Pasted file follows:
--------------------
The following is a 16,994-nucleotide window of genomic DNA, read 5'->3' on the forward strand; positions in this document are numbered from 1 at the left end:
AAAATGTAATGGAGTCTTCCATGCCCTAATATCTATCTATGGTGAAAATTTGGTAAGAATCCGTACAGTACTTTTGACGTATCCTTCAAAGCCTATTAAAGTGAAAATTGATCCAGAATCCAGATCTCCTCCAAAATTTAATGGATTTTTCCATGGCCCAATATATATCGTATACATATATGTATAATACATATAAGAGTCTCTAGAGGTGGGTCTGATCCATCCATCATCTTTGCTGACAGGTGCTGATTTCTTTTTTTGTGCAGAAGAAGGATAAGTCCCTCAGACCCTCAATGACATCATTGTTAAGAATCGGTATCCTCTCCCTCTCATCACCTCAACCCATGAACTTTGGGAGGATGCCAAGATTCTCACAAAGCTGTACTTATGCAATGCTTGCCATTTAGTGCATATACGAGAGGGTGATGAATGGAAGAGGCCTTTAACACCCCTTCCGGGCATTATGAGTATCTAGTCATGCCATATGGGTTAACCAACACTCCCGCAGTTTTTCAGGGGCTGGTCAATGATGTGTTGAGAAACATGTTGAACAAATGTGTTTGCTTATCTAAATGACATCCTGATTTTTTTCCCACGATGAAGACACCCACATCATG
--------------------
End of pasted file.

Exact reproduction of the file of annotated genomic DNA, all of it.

The following is a 16,994-nucleotide window of genomic DNA, read 5'->3' on the forward strand; positions in this document are numbered from 1 at the left end:
AAAATGTAATGGAGTCTTCCATGCCCTAATATCTATCTATGGTGAAAATTTGGTAAGAATCCGTACAGTACTTTTGACGTATCCTTCAAAGCCTATTAAAGTGAAAATTGATCCAGAATCCAGATCTCCTCCAAAATTTAATGGATTTTTCCATGGCCCAATATATATCGTATACATATATGTATAATACATATAAGAGTCTCTAGAGGTGGGTCTGATCCATCCATCATCTTTGCTGACAGGTGCTGATTTCTTTTTTTGTGCAGAAGAAGGATAAGTCCCTCAGACCCTCAATGACATCATTGTTAAGAATCGGTATCCTCTCCCTCTCATCACCTCAACCCATGAACTTTGGGAGGATGCCAAGATTCTCACAAAGCTGTACTTATGCAATGCTTGCCATTTAGTGCATATACGAGAGGGTGATGAATGGAAGAGGCCTTTAACACCCCTTCCGGGCATTATGAGTATCTAGTCATGCCATATGGGTTAACCAACACTCCCGCAGTTTTTCAGGGGCTGGTCAATGATGTGTTGAGAAACATGTTGAACAAATGTGTTTGCTTATCTAAATGACATCCTGATTTTTTTCCCACGATGAAGACACCCACATCATG